Portland State University. Department of History
William A. Speck
Date of Award
Master of Arts (M.A.) in History
1 online resource (141 pages)
Ireland -- History -- 1625-1649, James Butler (Duke of Ormond : 1610-1688)
On June 19, 1647 Ireland's Lord Lieutenant, the Marquis of Ormond, unconditionally surrendered the city of Dublin to the parliament of England. Ormond's biographer, Thomas Carte, records that in January of this year the marquis received a private dispatch clearly indicating Charles I’s pleasure -- if it were impossible to hold Dublin and the other royalist garrisons in his name they were to be surrendered to the English rather than the Irish. The loss of the major royalist stronghold in Ireland proved, in effect, to be the turning point of the war in that kingdom; its loss has given Ormond’s political character its most ugly stain. In the opinion of his unsympathetic contemporaries, Ormond had traitorously betrayed Ireland; he surrendered Dublin to the parliamentarians in overt opposition to the king’s wish that he ally with the Confederate Irish. The fact, however, remains; Dublin could not be held for the king. Ormond choose what he considered the lesser of two evils.
James Butler, created Duke of Ormond by Charles II in 1661, was born in Clerkenwell England in 1610. His parents were Catholics, but upon the death of his father in 1619 he became a ward of the courts. His education, therefore, was thoroughly Protestant; never in his adult life did Ormond deviate from his constancy to the Protestant English interest in Ireland. He was Irish by descent, but he claimed to be English by birth, extraction, and choice.
Though he was considered to be the “terror of the Irish” by the Celtic population the Anglo-Irish hailed the Lord Lieutenant as the “Great Ormond” and “the jewel of the kingdom;” he was the flower of his age and the Butler family. Ormond, although unsympathetic to Irish Catholicism, was one of the most competent governors in over seven hundred years of English rule in Ireland. It was the lung's cause for which he labored; the interests of Catholic Ireland were of secondary importance.
This study is intended neither to exonerate nor excoriate James Butler; it is an attempt to give proper perspective to the role he played as a staunch royalist in that decisive period of Irish history between the rebellion of 1641 and the Cromwellian conquest. Thomas Carte's biography of Ormond served as an invaluable source for information on Ormond's role in Irish affairs 1641-1650 and for an account of the Protestant and royalist aide of the war. The letters and papers contained in the last two volumes provide all the necessary materials for an account of Ormond's role in public affairs. Carte's references to his subject's personal life were derived from consulting with the Bishop of Worcester who spent several years with Ormond's family, and from a manuscript written by Sir Robert Southwell. A second authority for an account of Ormond's role in the royalist struggle in Ireland is the H. M. C. Ormonde MSS Volumes 1 and 2 New Series, containing Ormond's correspondence relating to Ireland from 1641-1650 and the letters of the Irish Lords Justices, were particularly pertinent to this study. An Aphorismical Discovery of Treasonable Faction and Richard Belling's History of the Irish Confederation and the war in Ireland, the primary sources dealing with Catholic Ireland's stand in the Irish war, were unavailable for examination. It was therefore necessary to rely upon the scholarship of Thomas L. Coonan and his book Irish Catholic Confederacy and the Puritan Revolution. Coonan expresses nothing but disdain for the Marquis of Ormond, but his comprehensive history of the Irish Confederacy provided a valuable source of materials untouched by Carte.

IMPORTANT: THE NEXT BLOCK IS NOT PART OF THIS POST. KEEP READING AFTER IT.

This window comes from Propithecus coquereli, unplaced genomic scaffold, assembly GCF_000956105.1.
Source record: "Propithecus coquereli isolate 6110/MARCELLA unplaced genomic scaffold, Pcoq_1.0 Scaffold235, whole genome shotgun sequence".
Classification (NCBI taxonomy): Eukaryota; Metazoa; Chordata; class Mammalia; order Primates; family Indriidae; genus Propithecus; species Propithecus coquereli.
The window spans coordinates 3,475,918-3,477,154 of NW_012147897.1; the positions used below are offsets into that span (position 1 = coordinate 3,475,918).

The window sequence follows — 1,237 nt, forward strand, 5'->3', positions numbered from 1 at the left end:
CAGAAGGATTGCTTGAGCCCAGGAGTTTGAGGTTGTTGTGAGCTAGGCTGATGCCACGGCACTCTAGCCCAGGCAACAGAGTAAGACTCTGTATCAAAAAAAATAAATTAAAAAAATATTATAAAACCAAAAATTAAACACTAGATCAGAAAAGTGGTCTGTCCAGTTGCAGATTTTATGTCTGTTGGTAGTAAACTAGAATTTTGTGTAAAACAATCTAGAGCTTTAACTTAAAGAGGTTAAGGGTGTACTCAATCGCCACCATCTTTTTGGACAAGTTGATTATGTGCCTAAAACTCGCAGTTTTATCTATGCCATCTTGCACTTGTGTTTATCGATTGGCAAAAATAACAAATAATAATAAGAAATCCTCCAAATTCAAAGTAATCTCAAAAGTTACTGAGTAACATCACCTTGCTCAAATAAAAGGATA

Brennan, Monica A., "James Butler and the Royalist cause in Ireland, 1641-1650" (1974). Dissertations and Theses. Paper 1959.